During the Civil War (1642 to 1651), the town of King's Lynn essentially supported both sides, initially it backed parliament, but afterwards swapped sides and ended up being captured by Parliamentarians after being under seige for three weeks. In the next couple of centuries King's Lynn's influence as a port diminished in alignment with slump in wool exporting, whilst it certainly did still continue exporting grain and importing timber, iron and pitch to a lesser degree. The port besides that affected by the growth of westerly ports like Liverpool and Bristol, which expanded following the Americas were discovered.

The Lattice House Inn, King's Lynn - geograph.org.uk - 1589499Clearly there was however a good local and coastal business to help keep the port working throughout these tougher times and later on the town flourished all over again with large shipments of wine arriving from Spain, Portugal and France. Furthermore the exporting of farm produce escalated after the fens were drained during the mid-seventeenth century, what's more, it established a major shipbuilding industry. The train line reached King's Lynn in eighteen forty seven, carrying more visitors, prosperity and trade to the area. The population of the town expanded dramatically in the Sixties mainly because it became a London overflow town.

King's Lynn can be reached by car from the A10, A17 or A149, it's approximately thirty eight miles from Norwich and ninety four miles from London. It could also be accessed by train, the nearest airport terminal to King's Lynn is Norwich International (46 miles) a driving time of about an hour.

A selection of Kings Lynn streets and roads: Cornwall Terrace, Reid Way, Harewood Drive, Rectory Lane, Wensum Close, Meadow Way, Tinkers Lane, Cuthbert Close, Church Hill, Furlong Road, Bullock Road, Cedar Row, Walcups Lane, Wimbotsham Road, Chapel Rise, Airfield Road, Brummel Close, Baines Road, St Marys Terrace, St Andrews Close, New Inn Yard, Castle Rising Road, Tintern Grove, Walnut Avenue North, Portland Place, College Road, Sandover Close, Harrow Close, Extons Road, Crossbank Road, Oddfellows Row, Guanock Terrace, Columbia Way, Oak Avenue, John Morton Crescent, Dodmans Close, The Alley, Furlong Drove, Earl Close, Westhorpe Close, Whittington Hill, Ringstead Road, The Mount, Caves Close, St Margarets Place, Spring Grove, Hillings Way, Sandy Crescent, Brancaster Close, Shelduck Drive, Burnham Road.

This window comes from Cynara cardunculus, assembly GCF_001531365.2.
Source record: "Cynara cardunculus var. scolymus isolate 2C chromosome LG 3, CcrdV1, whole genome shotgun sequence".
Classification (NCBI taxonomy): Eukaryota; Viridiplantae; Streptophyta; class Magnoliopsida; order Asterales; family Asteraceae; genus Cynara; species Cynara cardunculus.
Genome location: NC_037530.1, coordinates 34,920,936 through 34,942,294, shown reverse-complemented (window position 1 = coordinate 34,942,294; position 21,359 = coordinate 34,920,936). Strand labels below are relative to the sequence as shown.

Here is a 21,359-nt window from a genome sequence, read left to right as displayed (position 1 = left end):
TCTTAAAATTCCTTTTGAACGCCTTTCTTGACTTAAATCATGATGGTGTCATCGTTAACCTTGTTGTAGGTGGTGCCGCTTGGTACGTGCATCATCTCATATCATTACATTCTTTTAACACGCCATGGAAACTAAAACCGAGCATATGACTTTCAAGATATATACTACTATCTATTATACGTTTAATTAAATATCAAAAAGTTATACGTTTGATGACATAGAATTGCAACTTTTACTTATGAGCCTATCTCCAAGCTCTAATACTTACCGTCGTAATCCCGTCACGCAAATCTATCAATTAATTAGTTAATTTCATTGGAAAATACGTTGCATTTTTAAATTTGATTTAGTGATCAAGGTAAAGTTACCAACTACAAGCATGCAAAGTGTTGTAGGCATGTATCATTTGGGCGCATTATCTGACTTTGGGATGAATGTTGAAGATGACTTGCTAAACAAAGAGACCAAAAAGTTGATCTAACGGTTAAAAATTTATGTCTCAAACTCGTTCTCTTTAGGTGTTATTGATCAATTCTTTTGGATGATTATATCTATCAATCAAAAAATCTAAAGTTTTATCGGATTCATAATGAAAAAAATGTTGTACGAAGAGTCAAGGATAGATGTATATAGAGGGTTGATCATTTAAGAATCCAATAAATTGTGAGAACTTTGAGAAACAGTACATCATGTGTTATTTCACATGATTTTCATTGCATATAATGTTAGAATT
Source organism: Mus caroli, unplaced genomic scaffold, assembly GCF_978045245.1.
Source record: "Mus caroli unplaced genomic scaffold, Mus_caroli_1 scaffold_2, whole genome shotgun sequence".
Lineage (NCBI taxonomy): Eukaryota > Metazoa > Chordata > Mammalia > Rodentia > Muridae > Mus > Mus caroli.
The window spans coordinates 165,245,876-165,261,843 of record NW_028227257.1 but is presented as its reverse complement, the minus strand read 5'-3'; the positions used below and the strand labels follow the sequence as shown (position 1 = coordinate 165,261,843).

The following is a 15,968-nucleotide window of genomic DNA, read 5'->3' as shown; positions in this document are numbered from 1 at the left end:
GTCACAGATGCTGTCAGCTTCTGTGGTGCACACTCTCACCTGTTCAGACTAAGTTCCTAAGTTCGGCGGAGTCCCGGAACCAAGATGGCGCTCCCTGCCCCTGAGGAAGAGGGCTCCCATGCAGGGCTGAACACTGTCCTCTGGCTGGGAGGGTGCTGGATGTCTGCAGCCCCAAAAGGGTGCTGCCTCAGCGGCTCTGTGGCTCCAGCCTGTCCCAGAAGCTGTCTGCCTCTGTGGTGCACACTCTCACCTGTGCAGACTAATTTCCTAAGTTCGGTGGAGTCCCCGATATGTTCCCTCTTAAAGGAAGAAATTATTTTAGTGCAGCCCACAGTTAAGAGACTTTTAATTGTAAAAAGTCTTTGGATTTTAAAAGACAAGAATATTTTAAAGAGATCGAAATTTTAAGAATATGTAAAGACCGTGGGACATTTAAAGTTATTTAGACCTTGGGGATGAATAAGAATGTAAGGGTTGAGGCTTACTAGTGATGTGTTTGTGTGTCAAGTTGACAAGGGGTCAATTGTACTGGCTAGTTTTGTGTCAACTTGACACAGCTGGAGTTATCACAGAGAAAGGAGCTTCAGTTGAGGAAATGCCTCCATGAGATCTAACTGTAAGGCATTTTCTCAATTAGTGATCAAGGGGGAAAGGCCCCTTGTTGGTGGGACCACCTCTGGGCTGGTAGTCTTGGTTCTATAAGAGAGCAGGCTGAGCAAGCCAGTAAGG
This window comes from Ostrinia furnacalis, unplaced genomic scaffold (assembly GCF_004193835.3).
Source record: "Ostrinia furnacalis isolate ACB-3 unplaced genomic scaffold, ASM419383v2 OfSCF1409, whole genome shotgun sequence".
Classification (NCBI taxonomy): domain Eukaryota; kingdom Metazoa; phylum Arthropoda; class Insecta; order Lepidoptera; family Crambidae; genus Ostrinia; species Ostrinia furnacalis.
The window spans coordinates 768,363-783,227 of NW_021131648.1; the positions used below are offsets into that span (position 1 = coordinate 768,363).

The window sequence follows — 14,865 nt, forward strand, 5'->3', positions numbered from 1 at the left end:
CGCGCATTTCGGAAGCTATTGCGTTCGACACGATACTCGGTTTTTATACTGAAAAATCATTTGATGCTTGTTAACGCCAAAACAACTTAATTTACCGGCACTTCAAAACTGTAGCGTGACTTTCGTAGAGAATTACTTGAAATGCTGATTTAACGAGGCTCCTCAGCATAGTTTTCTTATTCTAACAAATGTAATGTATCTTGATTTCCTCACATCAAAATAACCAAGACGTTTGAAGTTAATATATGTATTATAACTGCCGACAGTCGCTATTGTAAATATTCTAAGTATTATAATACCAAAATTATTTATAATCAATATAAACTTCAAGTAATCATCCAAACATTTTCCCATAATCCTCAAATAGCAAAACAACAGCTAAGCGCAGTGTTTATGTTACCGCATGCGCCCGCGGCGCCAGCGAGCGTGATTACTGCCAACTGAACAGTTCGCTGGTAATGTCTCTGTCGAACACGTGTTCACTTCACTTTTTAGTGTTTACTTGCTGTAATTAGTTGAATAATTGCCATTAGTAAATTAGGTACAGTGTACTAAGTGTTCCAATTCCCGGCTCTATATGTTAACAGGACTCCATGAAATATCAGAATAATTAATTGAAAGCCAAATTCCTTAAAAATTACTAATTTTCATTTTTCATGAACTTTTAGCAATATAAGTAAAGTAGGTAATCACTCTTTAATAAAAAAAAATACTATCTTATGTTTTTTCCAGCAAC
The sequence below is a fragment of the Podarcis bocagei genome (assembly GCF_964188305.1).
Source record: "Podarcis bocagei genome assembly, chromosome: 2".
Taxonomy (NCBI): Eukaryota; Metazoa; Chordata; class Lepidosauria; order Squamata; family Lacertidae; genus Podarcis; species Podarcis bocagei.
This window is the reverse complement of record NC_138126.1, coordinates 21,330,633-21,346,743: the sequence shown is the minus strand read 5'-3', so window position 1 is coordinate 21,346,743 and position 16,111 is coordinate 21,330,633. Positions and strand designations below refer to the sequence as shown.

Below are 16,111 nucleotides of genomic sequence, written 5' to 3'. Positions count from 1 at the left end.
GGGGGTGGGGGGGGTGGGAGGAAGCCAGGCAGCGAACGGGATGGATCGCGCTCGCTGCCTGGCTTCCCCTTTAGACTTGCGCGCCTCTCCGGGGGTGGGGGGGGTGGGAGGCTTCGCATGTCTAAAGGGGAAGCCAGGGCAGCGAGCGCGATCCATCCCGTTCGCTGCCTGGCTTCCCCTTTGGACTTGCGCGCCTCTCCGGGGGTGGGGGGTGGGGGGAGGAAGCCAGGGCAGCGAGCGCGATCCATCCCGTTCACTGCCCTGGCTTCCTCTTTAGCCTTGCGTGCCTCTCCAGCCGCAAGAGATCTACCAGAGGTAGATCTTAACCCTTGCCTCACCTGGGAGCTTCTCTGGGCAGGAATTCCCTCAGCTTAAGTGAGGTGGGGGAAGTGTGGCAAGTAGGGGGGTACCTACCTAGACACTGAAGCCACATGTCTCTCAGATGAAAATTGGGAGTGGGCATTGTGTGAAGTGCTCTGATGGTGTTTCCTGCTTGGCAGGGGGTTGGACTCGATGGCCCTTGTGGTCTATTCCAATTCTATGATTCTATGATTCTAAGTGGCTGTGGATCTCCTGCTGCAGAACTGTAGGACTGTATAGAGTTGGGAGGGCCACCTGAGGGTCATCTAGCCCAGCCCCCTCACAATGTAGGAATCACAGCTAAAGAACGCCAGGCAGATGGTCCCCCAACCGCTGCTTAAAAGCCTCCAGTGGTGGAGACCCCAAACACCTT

Attractions, places of interest, things to do and places to visit in and around Kings Lynn: Roydon Common, Houghton Hall, Deer Safari at Snettisham Park, Denver Windmill, Iceni Village, Planet Zoom, Walsingham Abbey Grounds and Museum, Mr Gs Bowling Centre, Wisbech Museum, All Saints Church, Green Quay, Oxburgh Hall, Snettisham Park, Swaffham Museum, Ice Skating at Oasis Leisure, Bircham Windmill, Oasis Leisure Centre Hunstanton, Fakenham Superbowl, Walpole Water Gardens, Trinity Guildhall, Laser Storm, Corn Exchange, Norfolk Lavender, Octavia Hills Birthplace Museum, Mount Pleasant Equestrian Centre, Peckover House, Pensthorpe Nature Reserve & Gardens, Fun Farm, Ringstead Downs, Battlefield Live Peterborough, Snettisham Beach.

For your stay in Kings Lynn and Norfolk it's possible to book hotels and B&B at the most reasonable rates by means of the hotels search box offered at the right hand side of the page.

You could discover far more pertaining to the location and area by using this great site: Kings Lynn.

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Must Watch Video - Step Back in Time and See King's Lynn 1940's to 1970's

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This data could be pertinent for nearby villages that include : Tilney All Saints, Fair Green, Downham Market, Ashwicken, Runcton Holme, Sandringham, South Wootton, Walpole Cross Keys, Castle Rising, Babingley, Tottenhill, Leziate, Hillington, Lutton, West Bilney, West Winch, Middleton, North Wootton, Ingoldisthorpe, Terrington St Clement, Bawsey, Snettisham, East Winch, Sutton Bridge, Tower End, North Runcton, Heacham, Gayton, Long Sutton, Watlington, Setchey, West Lynn, Clenchwarden, Dersingham, Hunstanton, West Newton, Tottenhill Row, Wiggenhall St Peter, Gaywood, Saddle Bow . ROAD MAP - CURRENT WEATHER

If you find you appreciated this info and guide to the vacation resort of Kings Lynn in Norfolk, then you could possibly find several of our different village and town websites useful, such as our website about Wymondham (Norfolk), or possibly the website about Maidenhead (Berks). If you would like to browse these web sites, click on on the appropriate town or village name. Perhaps we will see you back some time in the near future. Different areas to check out in East Anglia include Great Yarmouth, Norwich and Heacham (Norfolk).